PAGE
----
20 June 2009

From Horsey Culture to Horticulture

I spent last Sunday at the delightful West Country Scything Festival. Having grown up in this part of the world I am deeply proud of its particularly relaxed take on life and it comes as no surprise to me that the Green Party did so well here in the recent European Elections. Unlike the South-East, where you can't help feeling that Cult of Caroline has a lot to do with the Party's success, in our neck of the woods Green voting feels like something that is spreading organically, or rhizomically, with no great media attention and no celebrities. For an increasingly large proportion of West Country people voting Green is becoming a natural thing to do.

The scything festival is a step further. It is an attempt, led by the excellent Simon Fairlie, to keep country crafts and skills alive. Men and women are taught scything and then compete with each other - and with strimmers - to show off their prowess. The whole event feels like a 21st century Medieval fair, with mummers and the inescapable morris men thrown in for good measure. There was also music - a band called Not Made in China and a singer known as 'badly horse-drawn boy', because his home is a gypsy caravan that converts into a solar-powered stage.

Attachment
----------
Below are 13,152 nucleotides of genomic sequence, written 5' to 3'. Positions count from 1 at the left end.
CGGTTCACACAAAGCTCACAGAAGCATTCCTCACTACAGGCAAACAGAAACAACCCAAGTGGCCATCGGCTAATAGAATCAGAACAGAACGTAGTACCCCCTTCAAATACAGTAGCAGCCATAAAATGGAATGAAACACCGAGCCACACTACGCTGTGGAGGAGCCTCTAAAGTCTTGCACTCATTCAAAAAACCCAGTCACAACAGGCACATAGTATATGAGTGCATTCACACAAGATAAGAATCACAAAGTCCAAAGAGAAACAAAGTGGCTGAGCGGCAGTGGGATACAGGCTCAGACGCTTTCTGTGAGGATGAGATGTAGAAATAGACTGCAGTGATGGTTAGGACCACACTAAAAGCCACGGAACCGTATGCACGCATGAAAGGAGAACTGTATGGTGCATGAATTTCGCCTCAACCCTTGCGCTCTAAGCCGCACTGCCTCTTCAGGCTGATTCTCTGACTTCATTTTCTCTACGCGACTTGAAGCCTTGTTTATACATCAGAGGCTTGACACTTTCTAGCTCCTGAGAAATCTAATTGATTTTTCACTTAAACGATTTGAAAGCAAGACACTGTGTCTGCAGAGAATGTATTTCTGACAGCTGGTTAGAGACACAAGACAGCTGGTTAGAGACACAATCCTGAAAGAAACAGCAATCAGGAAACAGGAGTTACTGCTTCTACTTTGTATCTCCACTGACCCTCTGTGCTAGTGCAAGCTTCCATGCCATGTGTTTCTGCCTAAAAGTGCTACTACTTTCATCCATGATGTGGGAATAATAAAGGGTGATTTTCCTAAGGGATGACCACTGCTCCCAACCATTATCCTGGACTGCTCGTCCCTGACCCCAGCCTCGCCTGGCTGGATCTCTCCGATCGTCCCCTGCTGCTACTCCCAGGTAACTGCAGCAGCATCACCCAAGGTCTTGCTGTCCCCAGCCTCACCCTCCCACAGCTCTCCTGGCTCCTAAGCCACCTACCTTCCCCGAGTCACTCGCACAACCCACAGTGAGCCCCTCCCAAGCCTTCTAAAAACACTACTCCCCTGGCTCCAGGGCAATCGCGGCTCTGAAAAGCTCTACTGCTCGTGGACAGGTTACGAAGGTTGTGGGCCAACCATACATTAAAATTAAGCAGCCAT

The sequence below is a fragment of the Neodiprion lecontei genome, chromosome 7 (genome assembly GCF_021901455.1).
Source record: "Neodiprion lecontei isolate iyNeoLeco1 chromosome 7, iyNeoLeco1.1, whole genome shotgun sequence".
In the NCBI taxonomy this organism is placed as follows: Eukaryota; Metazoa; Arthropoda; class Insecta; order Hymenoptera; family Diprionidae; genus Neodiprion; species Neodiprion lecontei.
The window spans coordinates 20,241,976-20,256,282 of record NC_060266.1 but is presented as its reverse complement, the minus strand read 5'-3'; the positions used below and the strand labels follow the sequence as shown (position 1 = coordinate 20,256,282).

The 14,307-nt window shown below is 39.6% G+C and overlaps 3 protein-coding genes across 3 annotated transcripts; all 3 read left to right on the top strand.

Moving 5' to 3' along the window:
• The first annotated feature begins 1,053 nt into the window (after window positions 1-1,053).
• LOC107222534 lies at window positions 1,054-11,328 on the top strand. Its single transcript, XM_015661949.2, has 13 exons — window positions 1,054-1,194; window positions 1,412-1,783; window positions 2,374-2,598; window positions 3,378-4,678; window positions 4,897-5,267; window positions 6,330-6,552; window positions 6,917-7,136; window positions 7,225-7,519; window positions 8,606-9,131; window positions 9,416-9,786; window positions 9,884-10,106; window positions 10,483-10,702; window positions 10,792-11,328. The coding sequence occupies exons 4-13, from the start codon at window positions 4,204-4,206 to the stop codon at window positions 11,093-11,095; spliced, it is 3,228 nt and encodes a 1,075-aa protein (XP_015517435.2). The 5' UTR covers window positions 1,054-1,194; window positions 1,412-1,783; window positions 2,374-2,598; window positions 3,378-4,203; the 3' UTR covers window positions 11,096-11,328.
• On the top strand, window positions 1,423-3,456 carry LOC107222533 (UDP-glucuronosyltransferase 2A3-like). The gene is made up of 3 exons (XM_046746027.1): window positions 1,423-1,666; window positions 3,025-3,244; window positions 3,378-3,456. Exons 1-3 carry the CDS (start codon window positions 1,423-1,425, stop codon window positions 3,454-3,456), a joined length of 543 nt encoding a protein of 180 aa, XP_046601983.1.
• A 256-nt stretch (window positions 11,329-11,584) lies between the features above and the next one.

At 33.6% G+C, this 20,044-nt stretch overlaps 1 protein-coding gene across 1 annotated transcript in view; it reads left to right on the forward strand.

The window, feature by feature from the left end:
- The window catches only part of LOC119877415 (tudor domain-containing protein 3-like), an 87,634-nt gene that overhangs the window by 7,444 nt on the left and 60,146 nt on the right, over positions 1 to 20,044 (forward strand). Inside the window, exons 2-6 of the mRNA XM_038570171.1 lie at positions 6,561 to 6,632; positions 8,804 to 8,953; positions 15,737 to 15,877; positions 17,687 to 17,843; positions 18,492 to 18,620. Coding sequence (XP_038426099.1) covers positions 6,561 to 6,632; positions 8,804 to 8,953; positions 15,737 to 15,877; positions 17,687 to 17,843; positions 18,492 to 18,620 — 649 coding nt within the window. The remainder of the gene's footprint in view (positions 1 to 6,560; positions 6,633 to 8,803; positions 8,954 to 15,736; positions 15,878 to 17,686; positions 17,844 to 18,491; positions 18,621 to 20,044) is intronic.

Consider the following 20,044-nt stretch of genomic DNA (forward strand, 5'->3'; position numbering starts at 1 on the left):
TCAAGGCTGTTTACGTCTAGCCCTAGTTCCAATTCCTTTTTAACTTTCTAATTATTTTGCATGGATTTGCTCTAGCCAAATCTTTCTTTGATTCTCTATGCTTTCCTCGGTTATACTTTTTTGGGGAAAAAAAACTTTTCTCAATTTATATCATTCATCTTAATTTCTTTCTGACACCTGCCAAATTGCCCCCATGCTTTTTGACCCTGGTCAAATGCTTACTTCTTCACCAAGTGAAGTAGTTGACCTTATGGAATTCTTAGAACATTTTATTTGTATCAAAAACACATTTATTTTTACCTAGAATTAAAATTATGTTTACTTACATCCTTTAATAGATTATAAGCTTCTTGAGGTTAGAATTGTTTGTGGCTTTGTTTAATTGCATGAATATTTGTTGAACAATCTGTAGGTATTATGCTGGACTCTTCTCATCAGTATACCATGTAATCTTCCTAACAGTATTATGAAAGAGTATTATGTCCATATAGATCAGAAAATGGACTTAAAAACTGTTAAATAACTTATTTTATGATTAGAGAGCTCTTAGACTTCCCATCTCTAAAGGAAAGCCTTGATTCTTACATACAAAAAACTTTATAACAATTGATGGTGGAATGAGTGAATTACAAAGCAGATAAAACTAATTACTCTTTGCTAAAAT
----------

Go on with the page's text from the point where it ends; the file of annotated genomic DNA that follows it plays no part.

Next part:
The festival crowd grows in size every year, but the scything festival reminds us that the land is for more than leisure. During a debate on the future of farming several speakers railed against the paddock culture, which means that farmers and smallholders cannot afford land because the rich are competing to use it to graze their horses. (In the West Country these people are always said to come from London - as though we didn't have enough home-grown aristocrats).

Just as the phrase 'market town' should remind us that, in a balanced economy, a town has no more citizens than can be fed from the surrounding land, so we should look to recreating the market gardens that have disappeared under car parks and paddocks. A working land is a land that feeds the people who live with it, rather than use being determined by profit maximisation.

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